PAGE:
Double or Nothing: Renaissance Music for double choir
New date added!
We have recently reached an agreement to bring this programme to St Nicholas' Church in Arundel. Come and see this concert there on Saturday, 17 February 2024.
We are being graciously hosted by Mike Carey of The Victoria Institute in Arundel and they have set up a separate online ticketing store. Click here to buy tickets to the Arundel performance on Saturday, 17 February.
Of the many fascinating innovations in choral composition that took place during the Renaissance, one of the most striking was the development of double choir texture. Here, polyphonic lines both swirl and interweave as they always do, but also at times act like blocks or pillars as well. In this concert, Brighton Consort presents music all written in this compelling way, all for eight separate voices.
Gregorio Allegri - Christus resurgens
Tomas Luis de Victoria - Missa Alma redemptoris mater: Kyrie
Tomas Luis de Victoria - Missa Alma redemptoris mater: Gloria
Giovanni Pierluigi da Palestrina - Stabat mater
Giovanni Gabrieli - O magnum mysterium
Giovanni Giacomo Gastoldi - O notturno miracolo
Tomas Luis de Victoria - Missa Alma redemptoris mater: Credo
Claudio Monteverdi - Nisi Dominus (from 1610 Vespers)
— INTERVAL —
Tomas Luis de Victoria - Missa Alma redemptoris mater: Sanctus
Jean Mouton - Nesciens mater
Alonso Lobo - Ave maria a 8
Nicolas Gombert - Lugebat David Absalon
Sebastián de Vivanco - Veni dilecte mi
William Byrd - ‘Nunc dimittis’ from The Great Service
Tomas Luis de Victoria - Missa Alma redemptoris mater: Agnus
Rather than choose as our theme for this programme a composer, time, place, or a major work, we have decided to explore a musical texture, an organising principle, a compositional device. This leaves quite a lot of room for variety and we believe this programme offers us an opportunity to explore the wide range of ways that composers from the Renaissance expressed this device: double choir texture.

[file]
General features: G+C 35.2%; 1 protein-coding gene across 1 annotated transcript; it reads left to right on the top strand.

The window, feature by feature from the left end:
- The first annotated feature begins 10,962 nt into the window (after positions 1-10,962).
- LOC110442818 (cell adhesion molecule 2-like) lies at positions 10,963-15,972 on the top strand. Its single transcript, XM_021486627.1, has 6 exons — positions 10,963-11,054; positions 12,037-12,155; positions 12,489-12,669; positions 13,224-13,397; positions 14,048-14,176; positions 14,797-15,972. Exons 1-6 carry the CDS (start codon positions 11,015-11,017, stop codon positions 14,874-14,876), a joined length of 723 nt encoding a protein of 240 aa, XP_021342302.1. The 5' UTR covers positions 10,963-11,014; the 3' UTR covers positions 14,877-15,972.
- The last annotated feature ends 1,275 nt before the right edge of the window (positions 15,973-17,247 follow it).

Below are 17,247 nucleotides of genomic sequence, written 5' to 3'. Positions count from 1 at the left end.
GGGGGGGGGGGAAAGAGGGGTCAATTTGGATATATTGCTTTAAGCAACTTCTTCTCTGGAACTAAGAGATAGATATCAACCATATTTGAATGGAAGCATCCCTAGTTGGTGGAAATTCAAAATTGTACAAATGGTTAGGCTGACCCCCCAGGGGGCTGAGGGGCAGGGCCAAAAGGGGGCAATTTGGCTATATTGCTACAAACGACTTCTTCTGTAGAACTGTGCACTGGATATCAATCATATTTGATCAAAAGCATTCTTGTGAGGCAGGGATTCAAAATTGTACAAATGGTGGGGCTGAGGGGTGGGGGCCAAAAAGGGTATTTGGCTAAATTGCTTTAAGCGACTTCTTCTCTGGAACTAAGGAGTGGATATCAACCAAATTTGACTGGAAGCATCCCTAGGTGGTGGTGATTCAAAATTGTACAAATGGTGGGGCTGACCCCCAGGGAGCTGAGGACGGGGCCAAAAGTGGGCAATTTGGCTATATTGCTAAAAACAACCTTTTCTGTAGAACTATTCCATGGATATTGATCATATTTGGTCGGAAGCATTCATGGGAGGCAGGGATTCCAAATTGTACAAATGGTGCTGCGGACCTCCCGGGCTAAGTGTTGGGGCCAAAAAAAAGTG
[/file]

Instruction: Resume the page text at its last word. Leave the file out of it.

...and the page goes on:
On the surface, this is a straightforward principle to understand. Take a choir, divide it into two smaller choirs, and give each group something different to do. Because of the standard division of voices in soprano, alto, tenor, and bass this results most often in 8 separate lines of music, but we will see that composers were able to stretch and rethink this 8-voices-in-two-groups-of-4-each limitation in various ways.
However, to more fully understand the leap forward in musical thinking that double choir writing represents, it is necessary to look at the music that preceded the Renaissance. Mediaeval music (as indeed a substantial amount of Renaissance music as well) is rooted in Gregorian plainsong, in single lines or unaccompanied melodies. The first polyphonic music was conceived of entirely as the simultaneous sounding of two or more melodies, what musicians call ‘horizontal’ lines of music - as that is how they are orientated on a page of music. As the Renaissance moved into the Baroque, however, and with the ever-increasing influence of instrumental music on music written for choirs, composers began to experiment with thinking about music not as melodies but as blocks of sound, or sonic textures. They began to structure music not only using the structures of the texts they were setting, or by employing complicated and impressive mathematics to give their musical creations intelligible form, but also by engaging in a more abstract understanding of the sound of a piece itself. They began to mould and build patterns in sound alone.
The most straightforward way of showing this technique is evident in the first piece on our programme, Gregorio Allegri’s Christus resurgens. A piece written for Easter, it is an exciting and triumphant piece, and the layering of both choirs bouncing the words ‘Vivit Deo’ (God lives!) back and forth to one another is textbook double-choir composition. Allegri is most famous for his setting of Miserere mei Deus, but here he shows us that, in his position as a bridging composer between Renaissance and Baroque, he has mastered the exciting opportunities afforded to him by the use of this ‘stereo’ texture.